A genuine Economic and Monetary Union: Five key takeaways from the Tatra Summit
If the eurozone had a facebook page, it would have changed its status last year from single to it’s complicated. European leaders had neither time for a spring fever, nor a summer break. They fell into a spiral of emergency summits adopting immediate decisions to save their economies and the eurozone’s single status. Amid this challenging context, political leaders, leading economists, analysts and businesses met last month to discuss the future of Europe at the Tatra Summit in Bratislava; under the title "Shaping a Genuine Economic and Monetary Union“, the event was the first international conference organized by the new kid on the EU-policy scene, the Center for European Affairs, in cooperation with other like-minded organisations in Europe, including the Centre for European Studies as a main partner.
I was there and chaired a session on the upcoming edited volume of the CES and its member foundations, entitled ‘From Reform to Growth: Managing the Economic Crisis in Europe.’ This book looks at the financial and economic crisis in Europe, detailing and comparing the different measures taken to handling this crisis in different countries and regions, and providing a centre-right narrative on approaches to the crisis. The volume is due to be published in late May.
Whoever thought that Slovakia was too small to absorb two big international conferences per year proved to be wrong. The Globsec security conference, which is to take place in Bratislava this April again, has in recent years become one of the leading security conferences in Europe. Without any tradition, the Tatra Summit has also been able to attract a solid number of high-level speakers and participants to Bratislava. Here are my five key takeaway points from the conference:
1. Europe has not been hit by one crisis but by multiple, intertwined crises: financial and economic crisis, banking and debt crisis, eurozone crisis, with all these resulting in a political crisis. These crises have brought to light the "known unknowns" and the "unknown unknowns", as one leading speaker explained at the conference. Even prior to the crisis, it was clear to everyone that there was a rather strong economic asymmetry between the individual members of the monetary union. What was however unknown, was the degree of the financial fragility of the Economic and Monetary Union (EMU).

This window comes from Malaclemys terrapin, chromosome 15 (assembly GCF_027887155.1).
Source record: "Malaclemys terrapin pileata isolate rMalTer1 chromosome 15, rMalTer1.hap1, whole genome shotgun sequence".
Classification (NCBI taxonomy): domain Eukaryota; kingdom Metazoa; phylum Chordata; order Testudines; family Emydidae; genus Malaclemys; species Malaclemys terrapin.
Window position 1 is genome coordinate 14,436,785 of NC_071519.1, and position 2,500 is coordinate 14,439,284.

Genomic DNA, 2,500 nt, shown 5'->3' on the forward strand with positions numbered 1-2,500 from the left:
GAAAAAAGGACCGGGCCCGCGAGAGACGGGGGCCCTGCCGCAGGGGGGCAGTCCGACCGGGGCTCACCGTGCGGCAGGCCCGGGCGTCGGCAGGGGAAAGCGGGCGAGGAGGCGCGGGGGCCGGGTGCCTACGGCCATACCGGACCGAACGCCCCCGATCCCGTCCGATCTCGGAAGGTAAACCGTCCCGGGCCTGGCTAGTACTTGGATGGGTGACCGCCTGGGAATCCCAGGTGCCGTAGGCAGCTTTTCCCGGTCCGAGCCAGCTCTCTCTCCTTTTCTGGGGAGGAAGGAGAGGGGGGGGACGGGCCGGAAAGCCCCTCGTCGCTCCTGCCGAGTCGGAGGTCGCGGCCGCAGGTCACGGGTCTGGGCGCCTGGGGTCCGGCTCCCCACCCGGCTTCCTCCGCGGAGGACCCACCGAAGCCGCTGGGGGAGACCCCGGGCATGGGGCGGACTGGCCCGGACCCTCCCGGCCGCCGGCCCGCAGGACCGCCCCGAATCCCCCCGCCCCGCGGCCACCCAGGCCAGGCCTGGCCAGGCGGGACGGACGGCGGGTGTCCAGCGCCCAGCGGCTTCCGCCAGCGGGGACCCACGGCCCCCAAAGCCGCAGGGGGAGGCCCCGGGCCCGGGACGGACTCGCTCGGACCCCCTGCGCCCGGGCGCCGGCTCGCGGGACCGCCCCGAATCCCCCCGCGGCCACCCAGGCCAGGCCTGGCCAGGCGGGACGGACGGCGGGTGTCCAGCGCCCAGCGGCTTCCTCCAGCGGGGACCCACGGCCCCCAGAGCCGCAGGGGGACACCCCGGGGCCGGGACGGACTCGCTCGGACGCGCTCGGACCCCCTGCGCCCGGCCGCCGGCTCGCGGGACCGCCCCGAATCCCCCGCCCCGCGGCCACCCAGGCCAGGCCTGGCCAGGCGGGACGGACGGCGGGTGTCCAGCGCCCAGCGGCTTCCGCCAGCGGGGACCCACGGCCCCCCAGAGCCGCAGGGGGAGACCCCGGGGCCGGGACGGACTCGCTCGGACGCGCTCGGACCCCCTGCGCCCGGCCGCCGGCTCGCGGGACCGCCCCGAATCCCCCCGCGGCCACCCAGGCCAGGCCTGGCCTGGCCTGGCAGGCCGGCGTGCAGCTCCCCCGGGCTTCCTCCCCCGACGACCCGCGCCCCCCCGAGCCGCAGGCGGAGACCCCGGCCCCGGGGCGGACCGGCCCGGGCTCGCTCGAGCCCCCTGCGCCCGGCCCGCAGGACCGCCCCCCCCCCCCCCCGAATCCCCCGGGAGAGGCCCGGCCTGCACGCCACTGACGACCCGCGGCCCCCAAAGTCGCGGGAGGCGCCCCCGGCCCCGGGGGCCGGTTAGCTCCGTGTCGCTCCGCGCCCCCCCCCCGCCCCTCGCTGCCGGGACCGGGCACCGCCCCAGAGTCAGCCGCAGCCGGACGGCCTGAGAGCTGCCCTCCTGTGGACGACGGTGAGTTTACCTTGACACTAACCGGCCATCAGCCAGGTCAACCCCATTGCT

2. Because of the always existent unknown unknowns, the future crises cannot be prevented. Nevertheless, as Professor Sklias from the University of Peloponnese in Greece underlined, there’s hope that Europe is better prepared today. We not only know that the crisis is a real thing and not a myth, but we have also improved the EU’s financial infrastructure. For example, the steps towards the creation of a banking union among the eurozone members, and possibly other EU countries, are steps in the right direction; however, its functionality has not been tested yet and belongs to the unknown unknowns.
3. There was a broad consensus among conference participants that “every crisis in Europe always ends with more Europe, never with less Europe.” However, more Europe, according to Harald Waiglein from the Austrian Ministry of Finance, needs better coordination, more flexibility of labour, capital and prices, enhanced capacity, joined liability for debt and a functioning last resort facility. Nevertheless, it remains to be seen whether a genuine EMU is a realistic scenario due to the different economic realities of its members and a general understanding that one size does not fit all.
4. Unlike widespread consensus on “more Europe”, the conference uncovered different approaches among participants towards fiscal consolidation and growth. Slovakia’s Finance Minister Peter Kažimir has been one of the strongest opponents of the growth-friendly fiscal consolidation. According to him, any fiscal consolidation is always bad for growth. On the other hand, ECB Board Member Jörg Asmussen believes that one has to look beyond a short-term perspective because a responsible fiscal consolidation leads to sustainable growth in the medium and long-term.
5. Crisis recovery is not a sprint, it is a marathon. Fiscal recovery is just the first part of the story. Only at a later stage will the improvement on the financial front gradually lead to the improvement of the real economy, the social situation and political stability. Moreover, the level of patience and trust of Europeans in their politicians has never been as low as now, so political recovery is very likely to take even longer than one would imagine. To restore people’s confidence, Europe needs to reform. Drastic spending cuts and tax increases will not do the job but the structural reforms in the healthcare, social and pension systems as well as education reform could be a solution.
A small caveat to these five points: what the conference slightly lacked was a more clear Central European dimension. I would have liked to hear Central European speakers to tell us whether there is something like a common Central European vision on the future of Europe and the economic and monetary union, and to explain whether and if so, what the old Europe can learn from the new Europe.
Nevertheless, there is no doubt that the first Tatra Summit was an icebreaker in bringing the European debate closer to European citizens by moving it from the usual Brussels’ comfort zone to another EU and eurozone capital. I am positive that the Tatra Summit will become a known brand in Europe and will, the next time and among many other issues, offer a stronger Central European perspective.
[photo source: Centre for European Affairs]